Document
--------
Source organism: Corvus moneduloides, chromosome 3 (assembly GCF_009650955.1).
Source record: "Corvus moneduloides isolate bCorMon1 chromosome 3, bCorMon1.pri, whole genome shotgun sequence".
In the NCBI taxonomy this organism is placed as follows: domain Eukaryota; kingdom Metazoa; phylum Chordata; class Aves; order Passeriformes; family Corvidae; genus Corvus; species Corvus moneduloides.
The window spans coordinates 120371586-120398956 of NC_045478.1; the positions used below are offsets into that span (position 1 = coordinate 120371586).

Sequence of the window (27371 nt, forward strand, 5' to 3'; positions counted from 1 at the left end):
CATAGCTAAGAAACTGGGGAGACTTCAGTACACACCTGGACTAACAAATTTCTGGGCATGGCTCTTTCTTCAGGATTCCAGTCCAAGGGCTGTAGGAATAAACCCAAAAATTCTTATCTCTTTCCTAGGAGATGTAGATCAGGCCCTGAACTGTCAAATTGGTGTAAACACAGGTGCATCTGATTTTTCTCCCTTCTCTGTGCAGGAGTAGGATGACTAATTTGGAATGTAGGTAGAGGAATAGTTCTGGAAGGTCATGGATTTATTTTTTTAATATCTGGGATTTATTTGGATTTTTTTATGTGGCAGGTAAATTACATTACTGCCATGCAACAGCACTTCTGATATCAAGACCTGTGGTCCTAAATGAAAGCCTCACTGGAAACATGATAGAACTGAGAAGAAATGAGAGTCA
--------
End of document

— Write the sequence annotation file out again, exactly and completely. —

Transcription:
Source organism: Corvus moneduloides, chromosome 3 (assembly GCF_009650955.1).
Source record: "Corvus moneduloides isolate bCorMon1 chromosome 3, bCorMon1.pri, whole genome shotgun sequence".
In the NCBI taxonomy this organism is placed as follows: domain Eukaryota; kingdom Metazoa; phylum Chordata; class Aves; order Passeriformes; family Corvidae; genus Corvus; species Corvus moneduloides.
The window spans coordinates 120371586-120398956 of NC_045478.1; the positions used below are offsets into that span (position 1 = coordinate 120371586).

Sequence of the window (27371 nt, forward strand, 5' to 3'; positions counted from 1 at the left end):
CATAGCTAAGAAACTGGGGAGACTTCAGTACACACCTGGACTAACAAATTTCTGGGCATGGCTCTTTCTTCAGGATTCCAGTCCAAGGGCTGTAGGAATAAACCCAAAAATTCTTATCTCTTTCCTAGGAGATGTAGATCAGGCCCTGAACTGTCAAATTGGTGTAAACACAGGTGCATCTGATTTTTCTCCCTTCTCTGTGCAGGAGTAGGATGACTAATTTGGAATGTAGGTAGAGGAATAGTTCTGGAAGGTCATGGATTTATTTTTTTAATATCTGGGATTTATTTGGATTTTTTTATGTGGCAGGTAAATTACATTACTGCCATGCAACAGCACTTCTGATATCAAGACCTGTGGTCCTAAATGAAAGCCTCACTGGAAACATGATAGAACTGAGAAGAAATGAGAGTCA